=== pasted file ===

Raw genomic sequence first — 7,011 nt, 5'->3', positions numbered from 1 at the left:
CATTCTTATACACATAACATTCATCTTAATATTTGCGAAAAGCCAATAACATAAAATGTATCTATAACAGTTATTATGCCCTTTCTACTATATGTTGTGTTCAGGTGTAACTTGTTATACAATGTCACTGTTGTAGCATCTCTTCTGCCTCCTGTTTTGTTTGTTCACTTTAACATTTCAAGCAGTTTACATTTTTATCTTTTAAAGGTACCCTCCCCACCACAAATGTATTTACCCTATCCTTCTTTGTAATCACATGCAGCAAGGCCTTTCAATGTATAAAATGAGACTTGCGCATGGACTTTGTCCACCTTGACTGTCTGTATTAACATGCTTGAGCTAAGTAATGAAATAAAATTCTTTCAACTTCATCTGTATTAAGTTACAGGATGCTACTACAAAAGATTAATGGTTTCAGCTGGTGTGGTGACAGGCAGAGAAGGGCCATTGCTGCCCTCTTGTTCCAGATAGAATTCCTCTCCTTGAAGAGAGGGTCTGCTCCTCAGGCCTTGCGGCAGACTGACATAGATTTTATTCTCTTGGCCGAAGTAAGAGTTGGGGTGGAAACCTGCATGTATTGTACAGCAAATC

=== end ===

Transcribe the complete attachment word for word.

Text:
Raw genomic sequence first — 7,011 nt, 5'->3', positions numbered from 1 at the left:
CATTCTTATACACATAACATTCATCTTAATATTTGCGAAAAGCCAATAACATAAAATGTATCTATAACAGTTATTATGCCCTTTCTACTATATGTTGTGTTCAGGTGTAACTTGTTATACAATGTCACTGTTGTAGCATCTCTTCTGCCTCCTGTTTTGTTTGTTCACTTTAACATTTCAAGCAGTTTACATTTTTATCTTTTAAAGGTACCCTCCCCACCACAAATGTATTTACCCTATCCTTCTTTGTAATCACATGCAGCAAGGCCTTTCAATGTATAAAATGAGACTTGCGCATGGACTTTGTCCACCTTGACTGTCTGTATTAACATGCTTGAGCTAAGTAATGAAATAAAATTCTTTCAACTTCATCTGTATTAAGTTACAGGATGCTACTACAAAAGATTAATGGTTTCAGCTGGTGTGGTGACAGGCAGAGAAGGGCCATTGCTGCCCTCTTGTTCCAGATAGAATTCCTCTCCTTGAAGAGAGGGTCTGCTCCTCAGGCCTTGCGGCAGACTGACATAGATTTTATTCTCTTGGCCGAAGTAAGAGTTGGGGTGGAAACCTGCATGTATTGTACAGCAAATC